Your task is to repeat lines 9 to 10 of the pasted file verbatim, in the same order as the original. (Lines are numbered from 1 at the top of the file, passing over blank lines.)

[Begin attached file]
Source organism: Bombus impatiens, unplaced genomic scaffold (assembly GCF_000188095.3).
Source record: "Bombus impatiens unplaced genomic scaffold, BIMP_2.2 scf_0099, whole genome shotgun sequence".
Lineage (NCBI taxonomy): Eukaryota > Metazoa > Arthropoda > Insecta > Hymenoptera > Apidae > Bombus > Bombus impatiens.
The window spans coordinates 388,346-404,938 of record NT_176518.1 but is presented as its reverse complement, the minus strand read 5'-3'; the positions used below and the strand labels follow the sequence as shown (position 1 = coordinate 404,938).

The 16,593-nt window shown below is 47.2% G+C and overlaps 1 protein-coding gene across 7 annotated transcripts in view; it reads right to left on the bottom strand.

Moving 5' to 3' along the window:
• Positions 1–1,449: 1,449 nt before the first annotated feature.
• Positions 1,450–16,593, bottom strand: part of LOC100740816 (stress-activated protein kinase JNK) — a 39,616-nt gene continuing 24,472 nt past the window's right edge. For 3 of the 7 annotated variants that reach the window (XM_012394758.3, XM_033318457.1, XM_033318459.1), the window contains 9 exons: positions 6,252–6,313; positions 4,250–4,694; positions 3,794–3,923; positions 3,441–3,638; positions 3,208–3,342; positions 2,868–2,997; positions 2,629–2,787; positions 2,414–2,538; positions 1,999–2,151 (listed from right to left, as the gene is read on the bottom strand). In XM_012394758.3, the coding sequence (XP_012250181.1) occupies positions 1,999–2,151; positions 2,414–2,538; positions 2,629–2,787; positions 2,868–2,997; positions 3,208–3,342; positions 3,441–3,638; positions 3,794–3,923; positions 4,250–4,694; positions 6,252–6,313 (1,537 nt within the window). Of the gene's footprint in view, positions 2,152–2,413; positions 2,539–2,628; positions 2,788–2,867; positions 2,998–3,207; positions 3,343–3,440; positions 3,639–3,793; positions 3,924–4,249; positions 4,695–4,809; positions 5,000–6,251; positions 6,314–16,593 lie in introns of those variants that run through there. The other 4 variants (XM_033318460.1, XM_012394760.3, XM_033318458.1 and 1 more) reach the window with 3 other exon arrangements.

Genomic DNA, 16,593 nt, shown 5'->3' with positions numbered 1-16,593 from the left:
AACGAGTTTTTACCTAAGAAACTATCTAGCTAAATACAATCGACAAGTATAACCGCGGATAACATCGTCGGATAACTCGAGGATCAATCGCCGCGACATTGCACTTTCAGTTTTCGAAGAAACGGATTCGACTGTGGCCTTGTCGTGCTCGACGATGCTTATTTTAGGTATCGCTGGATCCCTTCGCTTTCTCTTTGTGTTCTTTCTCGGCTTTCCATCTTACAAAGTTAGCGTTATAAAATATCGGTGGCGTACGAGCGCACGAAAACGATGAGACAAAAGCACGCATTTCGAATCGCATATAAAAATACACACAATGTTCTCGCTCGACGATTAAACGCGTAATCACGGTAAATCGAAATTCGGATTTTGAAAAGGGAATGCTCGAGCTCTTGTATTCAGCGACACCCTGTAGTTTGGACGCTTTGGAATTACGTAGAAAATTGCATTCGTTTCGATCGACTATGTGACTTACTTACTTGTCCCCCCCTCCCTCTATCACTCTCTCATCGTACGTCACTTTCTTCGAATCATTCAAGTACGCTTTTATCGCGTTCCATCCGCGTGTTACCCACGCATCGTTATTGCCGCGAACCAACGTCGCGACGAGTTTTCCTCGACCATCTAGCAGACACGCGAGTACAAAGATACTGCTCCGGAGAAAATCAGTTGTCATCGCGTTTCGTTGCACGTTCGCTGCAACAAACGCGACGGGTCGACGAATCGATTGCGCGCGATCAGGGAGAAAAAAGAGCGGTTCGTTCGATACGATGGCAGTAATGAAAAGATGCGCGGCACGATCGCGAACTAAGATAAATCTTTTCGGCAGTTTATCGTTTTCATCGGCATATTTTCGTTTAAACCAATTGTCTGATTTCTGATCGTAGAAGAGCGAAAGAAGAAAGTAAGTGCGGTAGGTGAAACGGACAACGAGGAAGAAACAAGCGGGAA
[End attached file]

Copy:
Genomic DNA, 16,593 nt, shown 5'->3' with positions numbered 1-16,593 from the left:
AACGAGTTTTTACCTAAGAAACTATCTAGCTAAATACAATCGACAAGTATAACCGCGGATAACATCGTCGGATAACTCGAGGATCAATCGCCGCGACATTGCACTTTCAGTTTTCGAAGAAACGGATTCGACTGTGGCCTTGTCGTGCTCGACGATGCTTATTTTAGGTATCGCTGGATCCCTTCGCTTTCTCTTTGTGTTCTTTCTCGGCTTTCCATCTTACAAAGTTAGCGTTATAAAATATCGGTGGCGTACGAGCGCACGAAAACGATGAGACAAAAGCACGCATTTCGAATCGCATATAAAAATACACACAATGTTCTCGCTCGACGATTAAACGCGTAATCACGGTAAATCGAAATTCGGATTTTGAAAAGGGAATGCTCGAGCTCTTGTATTCAGCGACACCCTGTAGTTTGGACGCTTTGGAATTACGTAGAAAATTGCATTCGTTTCGATCGACTATGTGACTTACTTACTTGTCCCCCCCTCCCTCTATCACTCTCTCATCGTACGTCACTTTCTTCGAATCATTCAAGTACGCTTTTATCGCGTTCCATCCGCGTGTTACCCACGCATCGTTATTGCCGCGAACCAACGTCGCGACGAGTTTTCCTCGACCATCTAGCAGACACGCGAGTACAAAGATACTGCTCCGGAGAAAATCAGTTGTCATCGCGTTTCGTTGCACGTTCGCTGCAACAAACGCGACGGGTCGACGAATCGATTGCGCGCGATCAGGGAGAAAAAAGAGCGGTTCGTTCGATACGATGGCAGTAATGAAAAGATGCGCGGCACGATCGCGAACTAAGATAAATCTTTTCGGCAGTTTATCGTTTTCATCGGCATATTTTCGTTTAAACCAATTGTCTGATTTCTGATCGTAGAAGAGCGAAAGAAGAAAGTAAGTGCGGTAGGTGAAACGGACAACGAGGAAGAAACAAGCGGGAA